Downtown ’81 (2000; Edo Bertoglio)
By Daniel Barnes
Opens on Friday, Nov. 1, at the Roxie Theater in San Francisco.
You can’t slice this thing open without rattling off the rich backstory, so here we go. Swiss director Edo Bertoglio shot Downtown ’81 in the early 1980s under the working title of New York Beat Movie. The aborted project starred Jean-Michel Basquiat as a version of himself roaming the streets of Manhattan. Producer Glenn O’Brien bought back the rights in 1999, and the film finally got finished and released in 2000. Although the soundtrack didn’t survive (Saul Williams voices Basquiat), the live performances by Mudd Club bands like DNA remained intact.
The intermittently electric result plays like a hybrid concert documentary, genre parody and art film fairy tale. Downtown ’81 follows Basquiat from a hospital bed through his encounters with a variety of Lower East Side characters. Basquiat is a natural screen presence, and the film captures the artist in his element. It’s a far more compelling portrait than Sara Driver offered in last year’s Boom for Real: The Late Teenage Years of Jean-Michel Basquiat.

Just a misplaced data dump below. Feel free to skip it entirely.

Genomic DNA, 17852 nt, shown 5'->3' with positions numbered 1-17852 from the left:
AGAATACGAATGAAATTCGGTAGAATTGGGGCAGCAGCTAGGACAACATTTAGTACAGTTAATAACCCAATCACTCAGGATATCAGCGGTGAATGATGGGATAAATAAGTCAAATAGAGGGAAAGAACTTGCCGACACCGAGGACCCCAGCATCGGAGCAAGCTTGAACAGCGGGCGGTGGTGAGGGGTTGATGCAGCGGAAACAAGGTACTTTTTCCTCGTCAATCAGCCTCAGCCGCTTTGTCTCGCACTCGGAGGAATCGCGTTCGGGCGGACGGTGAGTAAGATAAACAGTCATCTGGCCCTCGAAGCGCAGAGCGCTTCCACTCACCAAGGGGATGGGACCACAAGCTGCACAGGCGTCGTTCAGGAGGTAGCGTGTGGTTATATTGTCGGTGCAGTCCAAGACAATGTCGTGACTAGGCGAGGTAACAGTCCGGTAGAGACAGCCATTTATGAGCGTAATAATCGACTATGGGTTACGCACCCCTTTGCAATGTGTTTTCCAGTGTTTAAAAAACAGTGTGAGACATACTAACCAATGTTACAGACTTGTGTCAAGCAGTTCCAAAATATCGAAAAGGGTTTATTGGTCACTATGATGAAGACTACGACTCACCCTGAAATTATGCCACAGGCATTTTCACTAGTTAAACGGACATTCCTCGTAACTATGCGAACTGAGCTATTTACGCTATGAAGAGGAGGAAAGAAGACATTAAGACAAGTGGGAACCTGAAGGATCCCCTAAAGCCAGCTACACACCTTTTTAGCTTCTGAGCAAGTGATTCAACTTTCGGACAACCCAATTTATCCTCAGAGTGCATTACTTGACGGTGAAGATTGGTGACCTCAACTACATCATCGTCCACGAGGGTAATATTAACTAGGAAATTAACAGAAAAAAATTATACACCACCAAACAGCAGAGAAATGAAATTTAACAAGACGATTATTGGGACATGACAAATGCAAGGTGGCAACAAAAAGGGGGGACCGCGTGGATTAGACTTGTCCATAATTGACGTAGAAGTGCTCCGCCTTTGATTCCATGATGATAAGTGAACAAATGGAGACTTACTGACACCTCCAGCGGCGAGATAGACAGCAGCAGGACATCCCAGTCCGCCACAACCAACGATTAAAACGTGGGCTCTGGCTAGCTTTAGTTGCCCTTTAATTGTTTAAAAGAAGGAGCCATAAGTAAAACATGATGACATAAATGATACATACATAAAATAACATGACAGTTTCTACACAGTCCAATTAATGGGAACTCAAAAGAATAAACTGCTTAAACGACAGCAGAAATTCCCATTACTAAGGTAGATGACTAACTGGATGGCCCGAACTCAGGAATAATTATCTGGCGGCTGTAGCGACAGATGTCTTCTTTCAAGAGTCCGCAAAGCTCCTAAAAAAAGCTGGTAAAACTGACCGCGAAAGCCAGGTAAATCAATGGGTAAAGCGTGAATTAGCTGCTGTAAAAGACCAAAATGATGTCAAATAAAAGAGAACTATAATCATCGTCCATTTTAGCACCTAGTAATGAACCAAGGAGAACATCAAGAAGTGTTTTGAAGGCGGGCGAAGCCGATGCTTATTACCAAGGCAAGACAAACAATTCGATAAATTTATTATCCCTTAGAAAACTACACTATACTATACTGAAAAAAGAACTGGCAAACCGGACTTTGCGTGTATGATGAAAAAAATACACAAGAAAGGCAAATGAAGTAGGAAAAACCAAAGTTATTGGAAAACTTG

“I was free, but the city wasn’t.”
Basquiat’s narration swerves between neo-noir patter and spoken word poetry, just as the scenes drift along with little context or connection. The story follows Basquiat, homeless at the time, as his “character” gets evicted and tries to sell a painting. He gets picked up by a femme fatale, falls for another femme fatale, and then there’s a nonsensical mystery that goes nowhere.
However, it’s all filler between the live performances, which include a bizarre, racially and sexually charged performance from King Creole and the Coconuts. The enduring appeal of Downtown ’81 lies in its display of a bygone post-punk, pre-hip-hop era, no matter how affected a version it presents. Through the Lower East Side “war zone” flits the likes of Fab Five Freddy, Lee Quinones and “Deborah Harry.” Meanwhile, Basquiat compulsively creates art wherever he goes. “I could see the handwriting on the wall,” he says. “It was mine.”